Seeing the wood for the trees, Reforesta Peru predicts great investment opportunities
in Peru's reforestation industry due to rising wood prices and the sale of carbon credits
The value of wood products imported into Peru, which were $830 million in 2010 and already three times the value of its wood product exports, could reach $2 billion per year by the end of the decade. The continued growth of Peru’s economy is pushing up demand for timber and imports could be reduced if there were a greater domestic supply from Peru’s forests, which are the ninth largest in the world and fourth among tropical countries.
In Peru, significant steps have been taken toward integrating its timber sector into the nation’s broader macroeconomic objectives of sustainable development. The country’s 13 million hectares of permanent production forests could sustainably produce exports worth up to $3 billion. Plus, an additional 8.5 million hectares of land is available for reforestation, according to Reforesta Peru, which is one of the leading forest companies in the country due to its proven record in quality and service.
“In the next five years our business vision is to manage large private investments in forest plantations to allow good economic returns for investors who trust us, based on sound environmental, social and financial principles,” says Enrique Toledo, forest engineer, founder and Executive Director of Reforesta Peru. “Simultaneously, we will continue to incorporate the world’s most modern technologies into our projects, and train 150 new professionals and technicians to strategically achieve a knowledge-based leading position.”
A private company that provides corporate reforestation services with social and environmental responsibility, Reforesta Peru designs and executes projects concerning forest plantations, biodiversity conservation, and environmental services through innovative financing, technology and business proposals. It has projects in the San Martin and Ucayali regions, and launched in 2008 with just three people. Today it has 74 employees and is made up of foresters, agronomists, business managers and field technicians.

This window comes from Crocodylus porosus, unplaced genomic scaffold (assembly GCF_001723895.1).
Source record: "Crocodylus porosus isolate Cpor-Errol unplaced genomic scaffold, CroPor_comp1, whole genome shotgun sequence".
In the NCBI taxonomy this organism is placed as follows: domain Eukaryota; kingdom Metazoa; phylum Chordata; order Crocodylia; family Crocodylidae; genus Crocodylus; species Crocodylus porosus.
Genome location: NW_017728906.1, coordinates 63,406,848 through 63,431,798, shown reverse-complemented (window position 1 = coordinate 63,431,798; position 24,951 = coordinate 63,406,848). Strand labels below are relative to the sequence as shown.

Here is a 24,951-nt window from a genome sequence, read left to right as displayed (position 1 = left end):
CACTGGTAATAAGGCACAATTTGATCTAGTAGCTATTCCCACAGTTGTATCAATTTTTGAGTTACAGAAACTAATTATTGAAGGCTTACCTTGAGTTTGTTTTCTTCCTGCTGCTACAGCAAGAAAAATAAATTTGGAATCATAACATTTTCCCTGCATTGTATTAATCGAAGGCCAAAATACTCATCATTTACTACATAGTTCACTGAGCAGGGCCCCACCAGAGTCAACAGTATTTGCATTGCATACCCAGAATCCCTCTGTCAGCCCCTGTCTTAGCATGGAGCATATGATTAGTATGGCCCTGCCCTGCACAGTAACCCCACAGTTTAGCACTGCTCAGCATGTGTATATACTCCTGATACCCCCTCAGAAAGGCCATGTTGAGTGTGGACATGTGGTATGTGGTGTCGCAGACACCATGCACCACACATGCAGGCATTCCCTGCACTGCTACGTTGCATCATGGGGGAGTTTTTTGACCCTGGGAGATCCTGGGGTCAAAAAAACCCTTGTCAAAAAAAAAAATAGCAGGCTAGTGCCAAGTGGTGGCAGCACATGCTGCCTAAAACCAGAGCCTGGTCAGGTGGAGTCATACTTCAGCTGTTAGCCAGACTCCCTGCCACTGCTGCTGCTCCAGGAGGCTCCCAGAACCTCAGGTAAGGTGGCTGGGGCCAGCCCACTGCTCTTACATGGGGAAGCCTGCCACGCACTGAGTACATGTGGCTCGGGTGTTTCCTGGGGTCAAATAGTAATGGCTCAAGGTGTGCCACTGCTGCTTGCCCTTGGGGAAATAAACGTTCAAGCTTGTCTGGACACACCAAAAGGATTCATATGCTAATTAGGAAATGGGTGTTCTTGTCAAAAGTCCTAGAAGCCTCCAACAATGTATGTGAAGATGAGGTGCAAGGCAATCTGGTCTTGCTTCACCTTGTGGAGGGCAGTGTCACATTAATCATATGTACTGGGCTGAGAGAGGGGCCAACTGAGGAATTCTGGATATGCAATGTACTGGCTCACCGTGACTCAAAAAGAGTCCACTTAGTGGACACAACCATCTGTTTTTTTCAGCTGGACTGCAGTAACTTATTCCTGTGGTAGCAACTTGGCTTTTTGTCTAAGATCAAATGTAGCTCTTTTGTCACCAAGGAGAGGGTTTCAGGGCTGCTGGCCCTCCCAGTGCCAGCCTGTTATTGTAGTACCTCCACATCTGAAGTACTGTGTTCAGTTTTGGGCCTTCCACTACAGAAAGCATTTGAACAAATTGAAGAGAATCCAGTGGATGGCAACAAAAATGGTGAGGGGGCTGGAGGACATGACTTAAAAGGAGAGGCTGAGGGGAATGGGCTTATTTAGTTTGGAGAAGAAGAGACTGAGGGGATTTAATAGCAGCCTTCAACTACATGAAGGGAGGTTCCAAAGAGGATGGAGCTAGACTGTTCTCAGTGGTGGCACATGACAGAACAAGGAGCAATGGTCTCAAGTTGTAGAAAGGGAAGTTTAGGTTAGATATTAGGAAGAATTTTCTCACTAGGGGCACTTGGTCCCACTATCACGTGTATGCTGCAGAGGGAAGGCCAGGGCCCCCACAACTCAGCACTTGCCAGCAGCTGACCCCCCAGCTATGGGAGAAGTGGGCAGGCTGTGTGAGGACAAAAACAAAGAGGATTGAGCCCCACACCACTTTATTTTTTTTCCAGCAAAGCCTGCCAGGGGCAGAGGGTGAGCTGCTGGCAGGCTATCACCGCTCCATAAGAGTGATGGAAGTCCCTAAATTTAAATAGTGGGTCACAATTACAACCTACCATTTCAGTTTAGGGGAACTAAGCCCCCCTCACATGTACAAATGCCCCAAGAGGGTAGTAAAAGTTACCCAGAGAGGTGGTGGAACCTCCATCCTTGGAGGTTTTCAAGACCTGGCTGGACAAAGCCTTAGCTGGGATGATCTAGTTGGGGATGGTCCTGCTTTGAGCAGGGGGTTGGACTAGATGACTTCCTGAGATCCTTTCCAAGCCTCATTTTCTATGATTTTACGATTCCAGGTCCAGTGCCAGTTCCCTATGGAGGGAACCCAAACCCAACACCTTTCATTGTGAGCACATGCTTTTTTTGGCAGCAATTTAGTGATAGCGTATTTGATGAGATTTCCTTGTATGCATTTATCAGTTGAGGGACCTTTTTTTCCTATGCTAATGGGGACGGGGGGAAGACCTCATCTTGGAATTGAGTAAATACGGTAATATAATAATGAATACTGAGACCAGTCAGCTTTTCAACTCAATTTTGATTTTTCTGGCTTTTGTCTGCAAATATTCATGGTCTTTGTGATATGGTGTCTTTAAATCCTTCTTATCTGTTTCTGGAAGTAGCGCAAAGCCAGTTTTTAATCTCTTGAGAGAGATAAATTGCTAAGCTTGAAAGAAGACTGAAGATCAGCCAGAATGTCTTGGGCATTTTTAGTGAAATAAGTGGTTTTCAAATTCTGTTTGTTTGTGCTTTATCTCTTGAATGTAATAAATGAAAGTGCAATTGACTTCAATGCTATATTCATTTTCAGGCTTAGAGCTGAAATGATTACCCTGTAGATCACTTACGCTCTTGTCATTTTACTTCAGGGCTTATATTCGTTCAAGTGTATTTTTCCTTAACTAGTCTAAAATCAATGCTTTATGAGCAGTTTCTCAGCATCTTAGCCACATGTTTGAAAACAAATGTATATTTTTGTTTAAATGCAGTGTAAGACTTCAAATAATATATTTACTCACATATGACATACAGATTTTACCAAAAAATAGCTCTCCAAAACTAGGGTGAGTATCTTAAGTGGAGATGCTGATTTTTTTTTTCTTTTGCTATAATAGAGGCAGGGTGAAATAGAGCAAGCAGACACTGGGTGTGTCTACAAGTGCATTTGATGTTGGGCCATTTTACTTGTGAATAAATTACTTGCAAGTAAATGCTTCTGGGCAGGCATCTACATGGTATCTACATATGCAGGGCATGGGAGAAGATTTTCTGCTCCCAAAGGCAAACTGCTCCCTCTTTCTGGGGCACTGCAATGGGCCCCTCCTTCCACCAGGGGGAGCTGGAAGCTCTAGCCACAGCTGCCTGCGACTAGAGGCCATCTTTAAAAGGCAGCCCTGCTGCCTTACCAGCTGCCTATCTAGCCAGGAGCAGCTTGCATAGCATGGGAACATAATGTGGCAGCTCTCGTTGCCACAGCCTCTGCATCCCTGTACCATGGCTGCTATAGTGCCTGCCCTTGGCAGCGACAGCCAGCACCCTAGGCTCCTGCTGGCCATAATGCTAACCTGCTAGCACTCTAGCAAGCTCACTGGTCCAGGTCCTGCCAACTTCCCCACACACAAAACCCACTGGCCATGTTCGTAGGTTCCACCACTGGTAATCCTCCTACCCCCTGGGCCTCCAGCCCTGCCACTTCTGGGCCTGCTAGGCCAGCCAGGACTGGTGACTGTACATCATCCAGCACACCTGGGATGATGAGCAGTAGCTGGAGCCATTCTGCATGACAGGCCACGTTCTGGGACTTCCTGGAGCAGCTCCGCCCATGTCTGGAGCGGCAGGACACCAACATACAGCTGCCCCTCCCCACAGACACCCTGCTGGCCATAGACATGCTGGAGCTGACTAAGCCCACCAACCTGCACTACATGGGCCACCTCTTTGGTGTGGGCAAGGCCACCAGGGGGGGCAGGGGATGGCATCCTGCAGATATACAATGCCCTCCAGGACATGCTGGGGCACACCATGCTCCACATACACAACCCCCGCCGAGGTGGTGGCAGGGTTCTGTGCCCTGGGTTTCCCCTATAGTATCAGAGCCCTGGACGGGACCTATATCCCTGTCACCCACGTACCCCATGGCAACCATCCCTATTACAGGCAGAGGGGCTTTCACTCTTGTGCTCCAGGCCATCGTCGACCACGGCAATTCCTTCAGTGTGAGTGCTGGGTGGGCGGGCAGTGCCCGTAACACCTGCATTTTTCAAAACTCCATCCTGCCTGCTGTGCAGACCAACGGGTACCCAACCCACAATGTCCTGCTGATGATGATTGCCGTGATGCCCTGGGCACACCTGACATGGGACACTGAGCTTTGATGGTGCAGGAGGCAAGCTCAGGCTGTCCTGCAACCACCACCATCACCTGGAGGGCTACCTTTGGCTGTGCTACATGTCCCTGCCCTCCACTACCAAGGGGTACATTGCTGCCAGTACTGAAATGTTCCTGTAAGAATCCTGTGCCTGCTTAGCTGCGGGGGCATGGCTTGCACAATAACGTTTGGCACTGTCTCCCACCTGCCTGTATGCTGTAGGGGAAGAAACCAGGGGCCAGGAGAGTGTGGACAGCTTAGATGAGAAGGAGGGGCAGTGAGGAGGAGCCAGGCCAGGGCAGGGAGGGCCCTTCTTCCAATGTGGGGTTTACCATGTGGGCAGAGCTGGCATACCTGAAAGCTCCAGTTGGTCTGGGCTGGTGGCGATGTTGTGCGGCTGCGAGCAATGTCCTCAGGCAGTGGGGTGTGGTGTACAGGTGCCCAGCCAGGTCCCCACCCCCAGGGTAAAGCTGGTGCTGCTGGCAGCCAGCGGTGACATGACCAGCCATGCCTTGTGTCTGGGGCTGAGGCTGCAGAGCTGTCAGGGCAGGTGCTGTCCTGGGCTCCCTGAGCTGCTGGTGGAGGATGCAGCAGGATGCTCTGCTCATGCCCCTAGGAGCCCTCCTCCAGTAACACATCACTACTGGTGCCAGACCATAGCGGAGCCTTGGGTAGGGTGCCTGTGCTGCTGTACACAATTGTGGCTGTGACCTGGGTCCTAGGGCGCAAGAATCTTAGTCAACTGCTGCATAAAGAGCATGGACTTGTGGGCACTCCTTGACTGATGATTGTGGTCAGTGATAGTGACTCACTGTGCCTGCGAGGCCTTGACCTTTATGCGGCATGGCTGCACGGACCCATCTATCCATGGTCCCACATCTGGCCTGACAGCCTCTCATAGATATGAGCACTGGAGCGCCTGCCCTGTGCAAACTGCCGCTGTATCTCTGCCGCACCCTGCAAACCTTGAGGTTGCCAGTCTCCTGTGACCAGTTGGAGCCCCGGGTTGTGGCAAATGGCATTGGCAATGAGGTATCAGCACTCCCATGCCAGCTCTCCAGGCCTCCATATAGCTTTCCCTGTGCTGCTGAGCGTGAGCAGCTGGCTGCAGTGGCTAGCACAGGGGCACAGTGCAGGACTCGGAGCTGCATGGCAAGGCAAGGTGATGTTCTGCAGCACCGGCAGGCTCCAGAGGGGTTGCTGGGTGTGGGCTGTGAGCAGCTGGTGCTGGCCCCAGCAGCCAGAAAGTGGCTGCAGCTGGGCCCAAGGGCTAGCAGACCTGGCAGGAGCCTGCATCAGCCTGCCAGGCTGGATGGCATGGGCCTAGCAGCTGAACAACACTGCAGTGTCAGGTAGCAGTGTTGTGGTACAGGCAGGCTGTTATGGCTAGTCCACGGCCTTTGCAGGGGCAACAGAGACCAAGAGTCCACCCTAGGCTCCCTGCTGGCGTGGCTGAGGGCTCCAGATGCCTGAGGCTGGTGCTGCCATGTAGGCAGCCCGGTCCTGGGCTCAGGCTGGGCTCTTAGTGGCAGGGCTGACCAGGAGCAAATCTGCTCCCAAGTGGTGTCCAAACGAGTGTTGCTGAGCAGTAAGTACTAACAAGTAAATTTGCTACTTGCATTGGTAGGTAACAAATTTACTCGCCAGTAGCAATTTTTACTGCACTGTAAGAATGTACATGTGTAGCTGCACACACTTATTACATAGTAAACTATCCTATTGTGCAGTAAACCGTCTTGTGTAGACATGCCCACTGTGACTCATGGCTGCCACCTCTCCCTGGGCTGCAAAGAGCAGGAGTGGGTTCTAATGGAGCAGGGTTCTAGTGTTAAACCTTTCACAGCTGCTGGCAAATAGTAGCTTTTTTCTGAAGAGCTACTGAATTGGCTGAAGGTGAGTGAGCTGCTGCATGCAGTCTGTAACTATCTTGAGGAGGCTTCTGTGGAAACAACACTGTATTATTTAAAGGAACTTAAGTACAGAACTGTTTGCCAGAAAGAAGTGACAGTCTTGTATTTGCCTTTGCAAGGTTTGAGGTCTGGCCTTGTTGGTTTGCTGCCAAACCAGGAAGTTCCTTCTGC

The company has been contracted to carry out numerous studies of the quality of land suitable for forest plantations, and has selected tree species according to the land quality and business plan for each client. The plantations are created on the investor’s private property, ensuring that no conflicts exist with indigenous lands or protected areas. The main timber species used are: mahogany, cedar, teak, eucalyptus, and other native Amazon species. “We apply the best forestry practices in the installation and maintenance of the entire production process.
Our forest plantations are based on the application of 18 modern and efficient technologies, in particular non-transgenic improved seeds, high-tech nursery management, land preparation, planting, organic fertilization, weed and pest control, and the integration of the plantation into the modern and competitive timber industry,” says Mr. Toledo. “It is important to note that we are also dedicated to the recovery of degraded lands, conservation of Amazonian biodiversity, and the creation of eco-parks.”
Mr. Toledo believes that in 30 years wood will be scarce and expensive. Therefore, he says that investment in the future will be focused on replanting deforested land as well as the management of forest concessions.
Reforesta Peru produces and plants 1.2 million trees per year. “[Thanks to our engineering], we can produce 100% more wood compared to trees produced by conventional technology,” says Mr. Toledo, who has four decades of experience working on projects concerning plantations, agroforestry, and environmental services in more than 40 countries.
He adds, “We started out on the basis that forest plantations are big business: investments are profitable in the medium and long term. However we do not only develop innovative forestry technology. Our work also has a strategic importance regarding the payment for environmental services, specifically in the sale of carbon credits under the context of global warming, as well as in training new talented young foresters in the Peruvian Amazon.”
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